One example of a company that has come under First Stone’s wing is Komodo Open Lab.
“They have a device called a Tecla which was created by this kid from Mexico who was at the University of Toronto. It’s a little box that is attached to the wheelchair of someone who is paralyzed from the neck down, for example, and however they can activate this device – sometimes it’s by blowing into a tube, or moving the back of their head – they can literally now operate their cell phone, their TV or their home thermostat and more. This company has taken a situation where a person may have next to no direct, independent interaction with the world and now they can surf the internet or even write blogs and articles and generally have more control over their day-to-day lives. It’s amazing,” Thompson said.
“And Pro Angler has developed an app that helps you track the movements of fish and the weather, currents, wind, all that sort of stuff in real time. It’s currently only for salt water fishing and so almost all their revenue is coming from the U.S. but it’s the number one fishing app now. All these fishing charters and shops call in and give reports on how the fish are biting in certain areas, like a fish traffic report. And I know they are thinking of expanding it to fresh water as well. One of the partners was a real fishing guy and the other was a tech guy and marketing whiz, and the two of them teamed up and that’s how it started. They just needed investment to help them scale and some connections that the partners in First Stone could provide.”
Thompson was born and raised in Prince Edward County and spent much of his career as an investment advisor and specialist, but is committed to building the entrepreneurial sector within the Bay of Quinte Region.
“We want all the companies we work with to be successful. I grew up in The County so I want them to be successful and build out their businesses here. Essentially, I don’t see why we’re not going to be the largest employer in the area once we fill out our roster of businesses. I was an investment guy and it was tough for me to build the scale that I wanted coming back to this area, but when I found out about the innovation centre and I had some success on my own financially, I knew I wanted to be a partner here. I ended up selling my business so I could go all in on this because I believe in it. And it’s my hometown so that’s also kind of tugging at my heart,” he said, adding that lifestyle and cost of living and doing business in Prince Edward County and the broader Bay of Quinte region should be attractive for any potential entrepreneur.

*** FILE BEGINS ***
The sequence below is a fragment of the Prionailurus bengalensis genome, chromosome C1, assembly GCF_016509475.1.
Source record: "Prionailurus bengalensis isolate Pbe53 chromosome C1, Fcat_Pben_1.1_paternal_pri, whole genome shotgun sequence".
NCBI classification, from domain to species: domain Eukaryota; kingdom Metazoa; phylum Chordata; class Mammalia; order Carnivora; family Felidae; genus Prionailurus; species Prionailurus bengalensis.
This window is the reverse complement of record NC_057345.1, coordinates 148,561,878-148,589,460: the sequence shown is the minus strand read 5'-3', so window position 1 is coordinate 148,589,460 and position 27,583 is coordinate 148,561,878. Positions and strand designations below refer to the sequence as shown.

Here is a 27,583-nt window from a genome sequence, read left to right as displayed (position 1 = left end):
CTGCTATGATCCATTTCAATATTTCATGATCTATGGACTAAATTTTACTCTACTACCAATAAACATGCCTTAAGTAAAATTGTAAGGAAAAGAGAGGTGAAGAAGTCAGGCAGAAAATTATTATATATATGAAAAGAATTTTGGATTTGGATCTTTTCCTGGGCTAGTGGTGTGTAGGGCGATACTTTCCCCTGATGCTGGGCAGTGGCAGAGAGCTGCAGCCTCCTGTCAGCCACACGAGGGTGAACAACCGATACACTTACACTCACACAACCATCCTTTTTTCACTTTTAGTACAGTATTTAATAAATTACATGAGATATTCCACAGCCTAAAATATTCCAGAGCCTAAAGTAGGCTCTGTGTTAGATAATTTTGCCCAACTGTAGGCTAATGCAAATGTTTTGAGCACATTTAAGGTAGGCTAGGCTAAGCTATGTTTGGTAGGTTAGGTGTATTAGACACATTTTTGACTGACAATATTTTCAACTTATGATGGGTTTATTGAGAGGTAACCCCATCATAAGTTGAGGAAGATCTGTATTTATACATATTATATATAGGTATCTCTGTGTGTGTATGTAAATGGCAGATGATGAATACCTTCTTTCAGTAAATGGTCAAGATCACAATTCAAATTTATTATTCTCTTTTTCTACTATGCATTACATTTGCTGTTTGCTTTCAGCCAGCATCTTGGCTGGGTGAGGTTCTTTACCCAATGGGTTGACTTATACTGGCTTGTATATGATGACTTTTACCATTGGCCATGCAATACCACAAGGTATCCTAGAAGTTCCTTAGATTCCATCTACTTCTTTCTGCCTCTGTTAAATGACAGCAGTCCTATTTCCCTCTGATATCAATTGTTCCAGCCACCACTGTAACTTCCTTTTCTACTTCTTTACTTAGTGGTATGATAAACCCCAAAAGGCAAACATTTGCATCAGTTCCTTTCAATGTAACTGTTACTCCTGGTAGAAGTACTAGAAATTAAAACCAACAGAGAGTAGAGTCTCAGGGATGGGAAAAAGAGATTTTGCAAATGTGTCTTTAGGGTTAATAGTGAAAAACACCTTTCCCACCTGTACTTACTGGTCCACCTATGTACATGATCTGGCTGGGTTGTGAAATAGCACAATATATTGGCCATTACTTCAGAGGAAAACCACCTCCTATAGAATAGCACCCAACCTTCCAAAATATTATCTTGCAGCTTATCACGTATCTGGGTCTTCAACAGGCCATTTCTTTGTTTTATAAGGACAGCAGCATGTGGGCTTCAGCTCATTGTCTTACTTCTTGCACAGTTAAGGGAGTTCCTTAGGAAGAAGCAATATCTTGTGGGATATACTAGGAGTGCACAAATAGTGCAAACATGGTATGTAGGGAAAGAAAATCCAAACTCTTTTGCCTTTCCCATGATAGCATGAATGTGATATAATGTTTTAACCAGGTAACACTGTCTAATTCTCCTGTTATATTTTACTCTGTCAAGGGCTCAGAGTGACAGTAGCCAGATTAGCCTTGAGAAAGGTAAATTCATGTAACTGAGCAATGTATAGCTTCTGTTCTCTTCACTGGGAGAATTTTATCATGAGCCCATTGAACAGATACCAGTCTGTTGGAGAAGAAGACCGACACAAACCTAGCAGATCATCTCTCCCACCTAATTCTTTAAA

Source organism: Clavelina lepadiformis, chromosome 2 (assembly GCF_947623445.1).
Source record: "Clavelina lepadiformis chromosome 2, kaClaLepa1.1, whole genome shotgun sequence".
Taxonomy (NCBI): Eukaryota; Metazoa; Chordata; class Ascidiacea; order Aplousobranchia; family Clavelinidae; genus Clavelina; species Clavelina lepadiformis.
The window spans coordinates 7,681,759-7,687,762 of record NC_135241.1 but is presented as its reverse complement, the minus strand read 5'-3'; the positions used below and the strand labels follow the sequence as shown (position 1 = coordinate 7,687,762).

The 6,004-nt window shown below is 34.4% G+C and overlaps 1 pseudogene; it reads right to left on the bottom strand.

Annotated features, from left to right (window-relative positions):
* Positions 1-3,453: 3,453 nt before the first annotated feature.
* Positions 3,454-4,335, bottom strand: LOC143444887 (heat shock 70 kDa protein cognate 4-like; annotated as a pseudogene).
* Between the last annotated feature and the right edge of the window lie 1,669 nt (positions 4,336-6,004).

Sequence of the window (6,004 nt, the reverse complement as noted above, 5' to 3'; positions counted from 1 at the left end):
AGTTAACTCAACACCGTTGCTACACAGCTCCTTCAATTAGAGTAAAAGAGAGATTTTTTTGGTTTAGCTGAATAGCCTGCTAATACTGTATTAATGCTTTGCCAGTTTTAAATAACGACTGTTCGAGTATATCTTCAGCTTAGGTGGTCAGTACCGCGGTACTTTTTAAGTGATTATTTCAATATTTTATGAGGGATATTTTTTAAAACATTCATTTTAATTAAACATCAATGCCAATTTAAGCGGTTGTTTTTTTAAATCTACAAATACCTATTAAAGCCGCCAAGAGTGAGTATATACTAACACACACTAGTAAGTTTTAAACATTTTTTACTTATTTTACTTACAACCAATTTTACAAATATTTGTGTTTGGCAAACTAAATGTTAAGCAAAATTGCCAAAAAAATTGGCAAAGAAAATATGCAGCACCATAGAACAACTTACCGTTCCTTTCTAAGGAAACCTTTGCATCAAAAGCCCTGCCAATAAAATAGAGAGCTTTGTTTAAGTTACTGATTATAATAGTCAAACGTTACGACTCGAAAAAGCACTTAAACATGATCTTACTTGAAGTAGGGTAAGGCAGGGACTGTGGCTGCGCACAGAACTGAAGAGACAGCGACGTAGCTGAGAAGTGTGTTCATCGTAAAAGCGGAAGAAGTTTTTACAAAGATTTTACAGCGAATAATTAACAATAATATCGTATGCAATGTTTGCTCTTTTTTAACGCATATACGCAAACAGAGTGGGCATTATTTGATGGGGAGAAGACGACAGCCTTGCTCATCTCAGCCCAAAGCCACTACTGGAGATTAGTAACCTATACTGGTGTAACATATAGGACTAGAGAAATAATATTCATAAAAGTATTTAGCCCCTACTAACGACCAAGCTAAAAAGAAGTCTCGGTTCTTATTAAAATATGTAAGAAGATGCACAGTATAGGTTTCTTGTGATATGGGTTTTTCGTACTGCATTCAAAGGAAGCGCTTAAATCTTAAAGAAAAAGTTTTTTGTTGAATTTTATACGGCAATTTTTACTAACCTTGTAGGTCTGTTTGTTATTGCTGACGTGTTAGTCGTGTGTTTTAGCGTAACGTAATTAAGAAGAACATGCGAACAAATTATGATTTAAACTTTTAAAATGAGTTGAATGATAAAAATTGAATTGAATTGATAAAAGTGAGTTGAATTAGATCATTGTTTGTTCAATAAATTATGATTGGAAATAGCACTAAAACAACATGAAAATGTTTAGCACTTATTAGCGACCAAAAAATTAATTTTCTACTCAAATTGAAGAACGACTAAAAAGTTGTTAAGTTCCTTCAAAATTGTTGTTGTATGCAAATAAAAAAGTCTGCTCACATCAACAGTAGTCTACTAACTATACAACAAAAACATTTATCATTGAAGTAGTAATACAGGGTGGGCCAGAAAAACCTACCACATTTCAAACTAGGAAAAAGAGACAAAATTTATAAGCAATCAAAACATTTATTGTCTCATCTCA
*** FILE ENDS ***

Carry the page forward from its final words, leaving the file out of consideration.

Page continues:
“Think about being a business owner and how expensive it is to live and operate in the city. Imagine trying to pay employees in the city because there is such a high cost of living – unless 19 of them want to shack up in a bachelor apartment. When companies come here they realize they can lower their workforce costs but that those employees will actually be able to afford a house. It’s amazing,” he said.
“And I don’t have to tell you that with all the beaches and the beautiful natural surroundings coupled with the cost of living, its clearly a much nicer place to live. Plus, we are still right along the corridor between Toronto and Ottawa. The train station’s just up the road, we’re close to the American border – it’s perfect.”
For more information on First Stone Venture Partners, the businesses they currently work with, and the PEC Innovation Centre, visit www.fsvp.ca.